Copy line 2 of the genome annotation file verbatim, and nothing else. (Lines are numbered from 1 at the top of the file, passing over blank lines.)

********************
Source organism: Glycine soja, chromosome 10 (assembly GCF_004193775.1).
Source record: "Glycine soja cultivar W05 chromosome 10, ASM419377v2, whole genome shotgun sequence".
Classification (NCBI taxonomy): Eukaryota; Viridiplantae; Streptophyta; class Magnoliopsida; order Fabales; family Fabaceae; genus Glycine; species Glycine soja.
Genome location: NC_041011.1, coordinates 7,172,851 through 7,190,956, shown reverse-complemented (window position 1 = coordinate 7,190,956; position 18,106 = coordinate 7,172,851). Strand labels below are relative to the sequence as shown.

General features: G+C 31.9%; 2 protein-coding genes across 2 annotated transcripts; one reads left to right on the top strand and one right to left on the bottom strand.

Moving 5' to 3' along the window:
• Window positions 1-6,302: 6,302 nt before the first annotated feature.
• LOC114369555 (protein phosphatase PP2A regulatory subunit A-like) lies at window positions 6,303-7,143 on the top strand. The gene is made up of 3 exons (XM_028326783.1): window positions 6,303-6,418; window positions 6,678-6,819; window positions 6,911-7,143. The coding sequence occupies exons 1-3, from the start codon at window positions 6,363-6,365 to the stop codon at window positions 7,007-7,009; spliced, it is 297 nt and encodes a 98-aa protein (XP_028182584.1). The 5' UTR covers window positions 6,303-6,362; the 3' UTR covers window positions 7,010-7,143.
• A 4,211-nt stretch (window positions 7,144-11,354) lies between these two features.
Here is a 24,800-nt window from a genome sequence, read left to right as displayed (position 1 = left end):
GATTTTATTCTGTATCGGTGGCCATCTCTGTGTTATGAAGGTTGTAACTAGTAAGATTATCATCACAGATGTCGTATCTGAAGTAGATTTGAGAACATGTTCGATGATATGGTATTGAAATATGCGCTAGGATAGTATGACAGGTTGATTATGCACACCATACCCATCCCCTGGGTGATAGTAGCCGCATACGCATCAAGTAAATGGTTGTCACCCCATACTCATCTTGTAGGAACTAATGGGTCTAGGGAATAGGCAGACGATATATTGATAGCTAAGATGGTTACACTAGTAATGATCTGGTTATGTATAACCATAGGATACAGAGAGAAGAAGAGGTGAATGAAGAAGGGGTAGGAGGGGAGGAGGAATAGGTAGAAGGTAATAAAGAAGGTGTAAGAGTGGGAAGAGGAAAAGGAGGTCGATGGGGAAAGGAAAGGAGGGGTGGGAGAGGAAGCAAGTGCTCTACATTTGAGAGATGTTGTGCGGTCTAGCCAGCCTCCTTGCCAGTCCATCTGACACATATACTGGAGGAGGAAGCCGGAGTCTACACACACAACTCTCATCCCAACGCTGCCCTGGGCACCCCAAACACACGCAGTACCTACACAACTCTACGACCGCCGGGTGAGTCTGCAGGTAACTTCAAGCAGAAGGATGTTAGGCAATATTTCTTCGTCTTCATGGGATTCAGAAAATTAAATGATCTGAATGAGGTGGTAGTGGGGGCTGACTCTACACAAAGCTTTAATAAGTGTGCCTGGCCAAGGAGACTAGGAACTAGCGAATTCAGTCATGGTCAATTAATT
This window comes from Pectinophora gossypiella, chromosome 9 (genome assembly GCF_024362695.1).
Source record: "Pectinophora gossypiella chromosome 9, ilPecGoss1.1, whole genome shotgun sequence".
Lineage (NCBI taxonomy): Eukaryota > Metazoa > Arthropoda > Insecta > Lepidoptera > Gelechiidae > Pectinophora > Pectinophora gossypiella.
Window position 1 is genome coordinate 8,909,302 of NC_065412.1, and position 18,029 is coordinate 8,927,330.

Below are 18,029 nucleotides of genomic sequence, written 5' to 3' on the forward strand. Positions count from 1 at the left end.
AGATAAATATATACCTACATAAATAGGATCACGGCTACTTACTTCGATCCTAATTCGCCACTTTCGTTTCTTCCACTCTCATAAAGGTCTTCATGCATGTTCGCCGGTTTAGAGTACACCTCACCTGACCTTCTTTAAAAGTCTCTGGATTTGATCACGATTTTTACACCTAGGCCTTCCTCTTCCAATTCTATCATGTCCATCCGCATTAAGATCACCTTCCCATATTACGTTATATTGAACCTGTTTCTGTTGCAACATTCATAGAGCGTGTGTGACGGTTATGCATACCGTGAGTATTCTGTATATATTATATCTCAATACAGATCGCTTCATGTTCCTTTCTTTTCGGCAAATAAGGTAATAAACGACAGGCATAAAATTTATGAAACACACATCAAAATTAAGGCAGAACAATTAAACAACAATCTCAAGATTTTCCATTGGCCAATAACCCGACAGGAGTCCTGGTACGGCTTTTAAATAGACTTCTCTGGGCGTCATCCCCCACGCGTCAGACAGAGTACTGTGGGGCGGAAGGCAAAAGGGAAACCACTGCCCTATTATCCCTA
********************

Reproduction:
Source record: "Glycine soja cultivar W05 chromosome 10, ASM419377v2, whole genome shotgun sequence".